The Best Moments of 2011- Part I
- Edad 22
Isn’t incredible and exciting at the same time to think that we are starting a New Year? Do you remember what were your best moments in 2011? Well, I’ll try to share you some of my experiences in the past year and I really recommend that you do the same (think about what you did!). So, based on the lection of my articles, I hope you and I (of course!) begin our 2012 with good values. If you didn’t do so many things last year or something went wrong, roll up your sleeves to be a difference in our world this year! Be inspired by the stories described below:
Story 1) An earthquake in Japan will not destroy the hope of its population.
On April 10 I had the opportunity to speak with Katherine Mueller (firstname.lastname@example.org), who works to International Red Cross (http://www.redcross.org/). She was attending the victims of earthquake in Japan and she told me how your experience in this land was. I asked her about what kind of specific aid was being given and she commented about the psychosocial support. Many people have died; others were injured by this tragic incident. So, how did they overcome the fact and find reasons to keep on if they were in dire need? Solve your doubt reading her email to me.
“When she walks into the gymnasium which now serves as home for close to 200 tsunami survivors in northeastern Japan, the mood in the large room gets noticeably lighter. Adults share shy smiles with Kuniko Kido, while the children scamper closer, vying for a spot on her comfortable lap.
Kuniko is a nurse with the Japanese Red Cross and she is at this evacuation centre in Yamada to offer psychosocial support to those who lived through the March 11 earthquake and tsunami.
It’s an important component to the health care being offered to thousands of survivors. “So many people are suffering from survivor guilt,” says Kuniko. “They question why they survived but their loved ones didn’t.”
It’s the job of this 37 year old nurse to get people talking about their feelings, but in a culture where people just don’t do that, it’s a challenge. “At first they hide their true feelings,” she says. “So when I first approach them, I simply ask them how they are, how they are spending their day. Then once they trust you, and they can see you are there for them they slowly begin to open up.”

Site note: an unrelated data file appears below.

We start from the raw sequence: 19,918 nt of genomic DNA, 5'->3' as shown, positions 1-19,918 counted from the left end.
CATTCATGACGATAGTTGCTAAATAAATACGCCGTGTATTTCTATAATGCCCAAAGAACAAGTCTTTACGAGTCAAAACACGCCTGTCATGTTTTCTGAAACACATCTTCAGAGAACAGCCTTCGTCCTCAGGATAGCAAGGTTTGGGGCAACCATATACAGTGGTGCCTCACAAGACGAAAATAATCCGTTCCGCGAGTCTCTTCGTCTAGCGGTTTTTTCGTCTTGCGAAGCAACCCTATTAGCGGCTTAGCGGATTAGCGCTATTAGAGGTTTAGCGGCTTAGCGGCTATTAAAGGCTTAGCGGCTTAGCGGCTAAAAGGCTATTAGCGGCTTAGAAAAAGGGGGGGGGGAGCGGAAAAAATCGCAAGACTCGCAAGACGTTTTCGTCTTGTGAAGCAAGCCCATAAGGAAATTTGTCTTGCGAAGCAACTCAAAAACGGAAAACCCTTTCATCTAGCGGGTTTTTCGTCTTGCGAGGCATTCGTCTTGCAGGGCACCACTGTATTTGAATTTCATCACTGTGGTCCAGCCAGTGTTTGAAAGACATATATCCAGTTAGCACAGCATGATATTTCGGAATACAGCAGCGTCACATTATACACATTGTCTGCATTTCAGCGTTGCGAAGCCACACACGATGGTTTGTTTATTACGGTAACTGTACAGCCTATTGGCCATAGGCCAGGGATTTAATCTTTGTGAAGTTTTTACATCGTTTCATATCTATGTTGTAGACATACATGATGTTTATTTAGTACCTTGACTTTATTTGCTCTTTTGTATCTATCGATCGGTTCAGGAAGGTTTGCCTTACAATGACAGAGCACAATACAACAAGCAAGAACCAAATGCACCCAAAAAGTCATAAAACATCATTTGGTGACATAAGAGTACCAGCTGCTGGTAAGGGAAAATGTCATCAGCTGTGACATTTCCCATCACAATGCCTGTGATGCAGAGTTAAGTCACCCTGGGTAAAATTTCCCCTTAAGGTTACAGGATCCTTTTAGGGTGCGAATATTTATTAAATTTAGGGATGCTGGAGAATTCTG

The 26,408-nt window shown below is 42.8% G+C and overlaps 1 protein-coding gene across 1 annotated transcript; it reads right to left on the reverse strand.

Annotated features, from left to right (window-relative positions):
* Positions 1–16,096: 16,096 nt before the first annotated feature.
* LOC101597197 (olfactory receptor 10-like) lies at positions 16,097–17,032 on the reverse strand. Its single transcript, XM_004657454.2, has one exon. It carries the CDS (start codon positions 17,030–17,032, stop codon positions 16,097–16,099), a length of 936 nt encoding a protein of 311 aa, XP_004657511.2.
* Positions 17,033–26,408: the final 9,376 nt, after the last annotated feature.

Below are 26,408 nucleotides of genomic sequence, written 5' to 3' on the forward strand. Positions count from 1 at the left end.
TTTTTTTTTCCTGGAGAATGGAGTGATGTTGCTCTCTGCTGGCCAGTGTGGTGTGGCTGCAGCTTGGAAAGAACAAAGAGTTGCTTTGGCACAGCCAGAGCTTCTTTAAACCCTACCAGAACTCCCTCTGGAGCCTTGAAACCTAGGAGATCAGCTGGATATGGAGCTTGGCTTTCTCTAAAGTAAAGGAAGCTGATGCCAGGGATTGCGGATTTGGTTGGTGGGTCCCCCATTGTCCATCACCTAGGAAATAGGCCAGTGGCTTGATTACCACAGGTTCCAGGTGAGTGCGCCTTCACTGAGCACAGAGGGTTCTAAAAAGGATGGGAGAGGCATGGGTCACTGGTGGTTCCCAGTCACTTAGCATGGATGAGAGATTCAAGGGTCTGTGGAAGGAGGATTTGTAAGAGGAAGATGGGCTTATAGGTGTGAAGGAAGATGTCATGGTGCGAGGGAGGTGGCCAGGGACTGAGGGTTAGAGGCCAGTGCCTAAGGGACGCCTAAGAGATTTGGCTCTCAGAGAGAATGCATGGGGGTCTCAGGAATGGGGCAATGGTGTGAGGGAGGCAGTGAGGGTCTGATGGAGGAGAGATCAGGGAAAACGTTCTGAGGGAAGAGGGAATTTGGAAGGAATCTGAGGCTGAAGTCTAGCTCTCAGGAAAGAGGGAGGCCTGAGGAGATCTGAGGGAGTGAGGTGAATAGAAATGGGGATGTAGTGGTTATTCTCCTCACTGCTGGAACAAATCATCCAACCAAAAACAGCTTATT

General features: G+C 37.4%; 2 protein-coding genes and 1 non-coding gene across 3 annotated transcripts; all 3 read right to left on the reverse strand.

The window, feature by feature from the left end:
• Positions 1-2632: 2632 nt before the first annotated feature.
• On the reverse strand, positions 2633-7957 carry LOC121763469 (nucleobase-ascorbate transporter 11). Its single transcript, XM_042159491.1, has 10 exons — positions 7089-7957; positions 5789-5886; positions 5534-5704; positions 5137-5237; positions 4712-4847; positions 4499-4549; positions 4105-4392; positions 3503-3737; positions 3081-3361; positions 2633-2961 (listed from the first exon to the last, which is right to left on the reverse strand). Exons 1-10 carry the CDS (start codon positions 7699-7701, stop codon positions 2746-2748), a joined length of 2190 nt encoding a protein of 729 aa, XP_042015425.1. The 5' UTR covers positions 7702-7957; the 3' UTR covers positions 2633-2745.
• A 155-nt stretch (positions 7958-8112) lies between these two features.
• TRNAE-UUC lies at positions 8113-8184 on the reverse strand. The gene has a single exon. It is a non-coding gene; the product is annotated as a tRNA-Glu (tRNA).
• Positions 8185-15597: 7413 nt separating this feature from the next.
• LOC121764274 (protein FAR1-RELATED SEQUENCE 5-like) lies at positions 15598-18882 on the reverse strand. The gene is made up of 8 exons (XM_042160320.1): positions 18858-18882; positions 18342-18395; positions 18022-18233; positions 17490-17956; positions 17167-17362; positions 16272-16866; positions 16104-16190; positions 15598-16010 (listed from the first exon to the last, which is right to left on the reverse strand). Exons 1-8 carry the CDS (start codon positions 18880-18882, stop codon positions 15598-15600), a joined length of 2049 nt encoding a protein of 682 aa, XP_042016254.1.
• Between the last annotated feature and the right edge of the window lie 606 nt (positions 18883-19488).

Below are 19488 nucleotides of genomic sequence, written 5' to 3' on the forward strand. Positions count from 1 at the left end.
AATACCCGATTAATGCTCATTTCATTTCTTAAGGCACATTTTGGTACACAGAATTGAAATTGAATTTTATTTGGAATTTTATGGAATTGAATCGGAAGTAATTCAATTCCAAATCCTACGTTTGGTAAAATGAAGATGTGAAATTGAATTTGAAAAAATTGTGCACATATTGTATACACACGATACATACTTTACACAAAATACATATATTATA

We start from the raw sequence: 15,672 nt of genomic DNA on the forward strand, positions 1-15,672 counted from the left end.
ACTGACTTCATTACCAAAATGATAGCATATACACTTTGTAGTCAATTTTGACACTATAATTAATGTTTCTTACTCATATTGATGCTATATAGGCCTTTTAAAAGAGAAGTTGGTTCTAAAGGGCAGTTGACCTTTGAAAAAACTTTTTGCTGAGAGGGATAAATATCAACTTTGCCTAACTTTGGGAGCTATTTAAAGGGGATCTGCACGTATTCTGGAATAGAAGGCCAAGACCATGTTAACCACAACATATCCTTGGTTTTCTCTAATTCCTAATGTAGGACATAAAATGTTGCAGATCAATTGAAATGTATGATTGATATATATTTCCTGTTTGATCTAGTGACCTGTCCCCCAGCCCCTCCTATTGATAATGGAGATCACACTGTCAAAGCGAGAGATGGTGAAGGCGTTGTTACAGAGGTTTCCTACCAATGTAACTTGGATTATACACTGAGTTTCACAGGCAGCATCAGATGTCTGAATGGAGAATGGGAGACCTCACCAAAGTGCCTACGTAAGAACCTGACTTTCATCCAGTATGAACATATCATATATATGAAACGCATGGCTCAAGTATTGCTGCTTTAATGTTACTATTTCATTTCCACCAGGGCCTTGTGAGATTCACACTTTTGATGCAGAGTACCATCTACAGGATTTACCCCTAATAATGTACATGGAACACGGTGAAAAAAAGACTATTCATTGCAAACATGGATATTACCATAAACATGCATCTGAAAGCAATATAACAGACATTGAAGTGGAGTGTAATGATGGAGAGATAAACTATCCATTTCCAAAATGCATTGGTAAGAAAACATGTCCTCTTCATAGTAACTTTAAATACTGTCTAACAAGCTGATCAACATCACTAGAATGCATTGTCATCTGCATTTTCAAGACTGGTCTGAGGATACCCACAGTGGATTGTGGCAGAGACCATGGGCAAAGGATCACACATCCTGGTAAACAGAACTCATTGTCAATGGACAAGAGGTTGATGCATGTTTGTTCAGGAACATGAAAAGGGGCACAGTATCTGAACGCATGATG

Nightmares, difficulty sleeping and eating, crying, and hyperventilating are all signs of mental stress suffered after having gone through such an unimaginable event. Whether she’s connecting with the young or the old, Kuniko stresses the importance of building that bond. “If the children are playing, I will join in with them. I touch them. I hug them. Physical contact is so important. It symbolizes stability, something these children do not have at the moment. Their routine has been turned upside down. With the adults, I make eye contact. I show sympathy. I listen to them.” Through tears, Kuniko expresses concern that the stoicism people are showing right now is going to crumble as the memories of that day get replayed over and over again in their minds, causing them to re-live the trauma.
Psychosocial support is not a quick fix solution. Some will need support for years to come. It also isn’t only for those who actually experienced the horrors of March 11, 2011. It’s also critical for those people are coming in to help, whether they are search and rescue teams, crews tasked with clean-up, or the health care providers themselves.
In another city, about an hour’s drive away, 12 year old Mizuki leads visitors past her flattened house to her burned out school. Her family and friends survived, but virtually everything familiar to this little girl has been destroyed. “The tsunami took everything,” she says in a voice stronger than what you would expect. “I saved nothing. I miss my poster of my favourite band the most. I now spend my days helping my mother or walking around my town, just to see. As I walk, I think, ‘there used to be a house here’. It used to be a cheerful town.”
Mizuki says she doesn’t have nightmares, but she is very afraid of the water, and of another earthquake. The ground shakes with increasing regularity here, as hundreds of aftershocks continue to rattle the region. “She and her brother are very sensitive to the aftershocks,” says her mother Satomi. “They try to hide under the bed and to cover themselves. All I can do is speak to them, try to calm them down and give them lots of hugs.”
After reading the message, I feel up to come face to face with my “problems”, my inners and externals “earthquakes”. Actually everything that I used to consider as a problem turn into a tiny problem. Finally, I just smiled like Ayane Yamada and I do it today every moment I feel angry or sad. Even in worst situation Japaneses were able to teach us so much. Isn’t incredible?